Student records management
Academic institutions in Singapore and India are using blockchain to digitize educational certificates and stamp out fake degrees. Based on blockchain technology, these student records management systems provide immutable storage and notarization for academic certificates, preventing students’ academic records from being fraudulently updated and overcoming the inconvenience and overheads of data sharing.
Getting everyone to agree
Recent events have shown that it’s not the technology that is holding blockchain back, but rather human barriers. In short, a solution’s value is often directly linked to the value of the network it serves. As the technology continues to mature, one of the biggest stumbling blocks on the path to blockchain’s extensive adoption is stakeholder management – bringing key players and unlikely collaborators together to solve shared problems.
Julien Bringer is CEO of Kallistech, a company specializing in security solutions, and Convenor of ISO/TC 307’s working group WG 2, Security, privacy and identity. An expert in cryptography, he cites blockchain’s decentralized system as one of the main barriers to its wider deployment. “Utilizing the technology requires a change of paradigm. In the context of blockchain, the power lies not just in one party or user, it obliges a consortium to come together to ensure that the system works in a trusted manner,” he says.
Economic and political structures are other decisive factors in getting ecosystems to adopt a particular way of operating and doing business. In a blockchain ecosystem, the technology is realized through collaboration with other parties in an ecosystem and by establishing consortia. In the real world, however, not everyone will have the same interests, hence the lack of consensus between end users and stakeholders. The key is to get everyone to agree and this is where ISO’s consensus-building role can accelerate the adoption of blockchain technology.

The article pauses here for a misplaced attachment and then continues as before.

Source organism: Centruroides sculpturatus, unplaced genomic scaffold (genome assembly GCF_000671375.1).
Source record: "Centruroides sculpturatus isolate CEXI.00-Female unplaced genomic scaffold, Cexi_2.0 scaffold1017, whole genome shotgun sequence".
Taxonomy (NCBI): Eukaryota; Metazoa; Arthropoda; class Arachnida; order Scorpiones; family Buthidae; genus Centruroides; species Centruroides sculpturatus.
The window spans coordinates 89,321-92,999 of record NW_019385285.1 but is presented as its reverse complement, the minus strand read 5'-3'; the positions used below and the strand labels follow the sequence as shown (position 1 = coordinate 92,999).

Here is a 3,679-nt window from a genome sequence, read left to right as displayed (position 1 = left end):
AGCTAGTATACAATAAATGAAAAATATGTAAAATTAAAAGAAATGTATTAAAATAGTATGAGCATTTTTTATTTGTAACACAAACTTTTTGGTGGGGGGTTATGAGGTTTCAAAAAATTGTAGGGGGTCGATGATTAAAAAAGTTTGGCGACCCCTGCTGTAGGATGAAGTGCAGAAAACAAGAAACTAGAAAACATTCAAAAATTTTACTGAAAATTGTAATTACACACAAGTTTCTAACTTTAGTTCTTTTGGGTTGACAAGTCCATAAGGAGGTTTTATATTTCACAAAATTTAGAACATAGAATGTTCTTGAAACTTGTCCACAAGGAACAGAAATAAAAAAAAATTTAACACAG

The power of possible
In essence, blockchain is an emerging technology capable of providing networks and organizations worldwide with improved security, transparency, accountability and efficiency through borderless peer-to-peer transactions. This is why the technology, and the cryptocurrencies that made it mainstream, are here to stay and have the power to transform all sorts of industries and aspects of life.
New ecosystems are now using blockchain-based infrastructure and solutions to create innovative business models and disrupt traditional ones, keeping in view the technology’s possibilities and limitations. In any marketplace, all participants have to be connected. With blockchain, we can build new kinds of market platforms that are collectively owned by the participants and build cross-enterprise workflow engines that enable the sharing of business data and processes across organizational boundaries.
But one question remains: Does blockchain really work? As an emerging technology with multiple use cases – and with ISO’s promise to take it to the next level with relevant standards – yes, it definitely does. So how can we make the technology work for us? That, we will need to find out for ourselves – it’s only a matter of trust.